In the case of a hoof, we never trim more than is necessary, the horse should always be at least as sound after a trim as they were before the trim - after all the aim is to improve the soundness and movement of the horse!


We EP's have ten golden rules which start with do not harm and go from there, which ensure that the horses overall wellbeing is always paramount. This is both in terms of the treatment and trim used, and in terms of the horses mental wellbeing and overall comfort during the trim.


Going back to the thrushy frogs and flare, I would only trim away as much infection as was safe to do so, and the flare would never be totally removed if there wasn't sufficient wall to do so, to keep the hoof strong enough to prevent further cracks or splits and to ensure no pain.


Treat the whole 


When devising a treatment, all aspects of a being are taken into consideration.

Sometimes this principle is taken in psychiatry or mental health context as well as in holistic/natural/alternative medicine practices. But it can also mean to ensure that the lifestyle, environment and even personality traits (nervousness, fear etc.) are all considered in both the cause and the treatment.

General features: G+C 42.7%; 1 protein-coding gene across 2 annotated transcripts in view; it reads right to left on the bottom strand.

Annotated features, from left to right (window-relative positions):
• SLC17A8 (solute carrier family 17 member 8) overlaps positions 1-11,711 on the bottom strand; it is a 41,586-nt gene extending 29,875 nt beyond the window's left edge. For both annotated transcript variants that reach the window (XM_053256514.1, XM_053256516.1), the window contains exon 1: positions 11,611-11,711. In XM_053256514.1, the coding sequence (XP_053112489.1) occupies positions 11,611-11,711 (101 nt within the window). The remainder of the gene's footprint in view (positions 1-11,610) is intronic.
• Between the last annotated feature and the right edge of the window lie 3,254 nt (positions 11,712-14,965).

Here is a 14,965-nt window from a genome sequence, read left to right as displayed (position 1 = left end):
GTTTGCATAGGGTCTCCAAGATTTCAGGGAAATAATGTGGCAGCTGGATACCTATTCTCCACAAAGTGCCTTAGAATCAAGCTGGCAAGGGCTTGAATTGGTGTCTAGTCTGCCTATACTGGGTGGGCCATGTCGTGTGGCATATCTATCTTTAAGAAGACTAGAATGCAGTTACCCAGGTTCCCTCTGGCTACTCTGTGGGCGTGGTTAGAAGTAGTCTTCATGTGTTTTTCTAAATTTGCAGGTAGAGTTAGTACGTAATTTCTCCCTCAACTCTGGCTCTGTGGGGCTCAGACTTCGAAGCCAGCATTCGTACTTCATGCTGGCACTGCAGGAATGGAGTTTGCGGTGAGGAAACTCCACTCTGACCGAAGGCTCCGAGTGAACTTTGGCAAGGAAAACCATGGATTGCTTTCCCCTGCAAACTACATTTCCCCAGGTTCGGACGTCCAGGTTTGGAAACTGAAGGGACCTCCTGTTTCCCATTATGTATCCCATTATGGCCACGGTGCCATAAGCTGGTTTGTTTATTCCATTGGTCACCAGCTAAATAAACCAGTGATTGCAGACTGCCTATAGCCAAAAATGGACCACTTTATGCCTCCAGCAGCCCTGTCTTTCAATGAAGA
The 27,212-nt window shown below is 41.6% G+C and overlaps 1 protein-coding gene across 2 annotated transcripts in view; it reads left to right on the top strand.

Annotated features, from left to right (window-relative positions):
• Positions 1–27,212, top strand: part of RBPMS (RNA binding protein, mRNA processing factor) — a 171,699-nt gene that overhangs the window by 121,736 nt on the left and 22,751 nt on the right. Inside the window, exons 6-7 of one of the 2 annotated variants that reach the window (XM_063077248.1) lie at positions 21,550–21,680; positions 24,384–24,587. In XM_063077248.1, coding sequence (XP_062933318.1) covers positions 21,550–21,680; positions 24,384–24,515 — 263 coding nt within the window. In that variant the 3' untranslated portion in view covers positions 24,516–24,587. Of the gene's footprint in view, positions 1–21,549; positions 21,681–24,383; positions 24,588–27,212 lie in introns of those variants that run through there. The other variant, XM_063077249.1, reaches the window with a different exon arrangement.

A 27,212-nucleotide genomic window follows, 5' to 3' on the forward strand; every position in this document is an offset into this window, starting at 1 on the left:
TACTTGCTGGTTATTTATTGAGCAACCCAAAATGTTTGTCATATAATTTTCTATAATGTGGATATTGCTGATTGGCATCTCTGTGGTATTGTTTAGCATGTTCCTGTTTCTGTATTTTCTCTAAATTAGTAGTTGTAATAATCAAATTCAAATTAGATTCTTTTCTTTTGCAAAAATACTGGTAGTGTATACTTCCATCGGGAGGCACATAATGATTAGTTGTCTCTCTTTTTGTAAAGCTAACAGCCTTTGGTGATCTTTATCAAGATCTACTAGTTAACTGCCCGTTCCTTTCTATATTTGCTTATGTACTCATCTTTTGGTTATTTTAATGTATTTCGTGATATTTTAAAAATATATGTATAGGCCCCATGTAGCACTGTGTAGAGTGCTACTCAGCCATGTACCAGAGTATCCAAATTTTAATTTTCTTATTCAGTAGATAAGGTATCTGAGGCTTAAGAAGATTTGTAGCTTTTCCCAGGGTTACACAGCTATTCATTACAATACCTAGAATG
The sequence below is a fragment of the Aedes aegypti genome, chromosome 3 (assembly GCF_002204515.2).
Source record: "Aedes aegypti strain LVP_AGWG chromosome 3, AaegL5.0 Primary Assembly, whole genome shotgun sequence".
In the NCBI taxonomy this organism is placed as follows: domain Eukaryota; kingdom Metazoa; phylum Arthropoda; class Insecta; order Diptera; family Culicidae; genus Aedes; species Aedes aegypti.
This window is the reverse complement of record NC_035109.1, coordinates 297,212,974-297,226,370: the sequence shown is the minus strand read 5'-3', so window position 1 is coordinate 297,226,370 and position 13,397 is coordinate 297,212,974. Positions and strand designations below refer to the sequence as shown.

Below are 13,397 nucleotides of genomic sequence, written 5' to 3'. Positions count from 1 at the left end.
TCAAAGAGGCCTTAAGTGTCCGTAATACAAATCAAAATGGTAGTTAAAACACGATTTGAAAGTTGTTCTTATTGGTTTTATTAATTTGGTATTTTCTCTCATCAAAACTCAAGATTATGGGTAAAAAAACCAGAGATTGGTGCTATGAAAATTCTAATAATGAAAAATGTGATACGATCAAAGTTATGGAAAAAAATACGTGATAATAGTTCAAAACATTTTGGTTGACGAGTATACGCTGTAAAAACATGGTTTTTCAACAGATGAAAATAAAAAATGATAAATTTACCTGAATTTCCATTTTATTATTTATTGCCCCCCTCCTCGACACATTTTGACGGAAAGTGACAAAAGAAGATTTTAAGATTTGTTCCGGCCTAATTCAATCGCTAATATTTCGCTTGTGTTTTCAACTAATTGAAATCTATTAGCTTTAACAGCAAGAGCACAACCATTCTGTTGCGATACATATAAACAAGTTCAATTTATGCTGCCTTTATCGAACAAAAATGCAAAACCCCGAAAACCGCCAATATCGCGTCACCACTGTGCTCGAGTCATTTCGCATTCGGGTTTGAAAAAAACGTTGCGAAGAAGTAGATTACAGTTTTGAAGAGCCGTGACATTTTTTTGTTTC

In the context of horses and mental health, there is some interesting stuff out there linking crib biting and wind sucking to stomach ulcers, the thinking being that the action of taking air into the stomach reduces the pain caused by an ulcerated gut. So whereas wind sucking is traditionally thought of as a behavioural condition or a stable vice, there is much evidence to suggest that by treating these stable vices with digestive ulcer remedies, they have reduced or removed this behaviour entirely.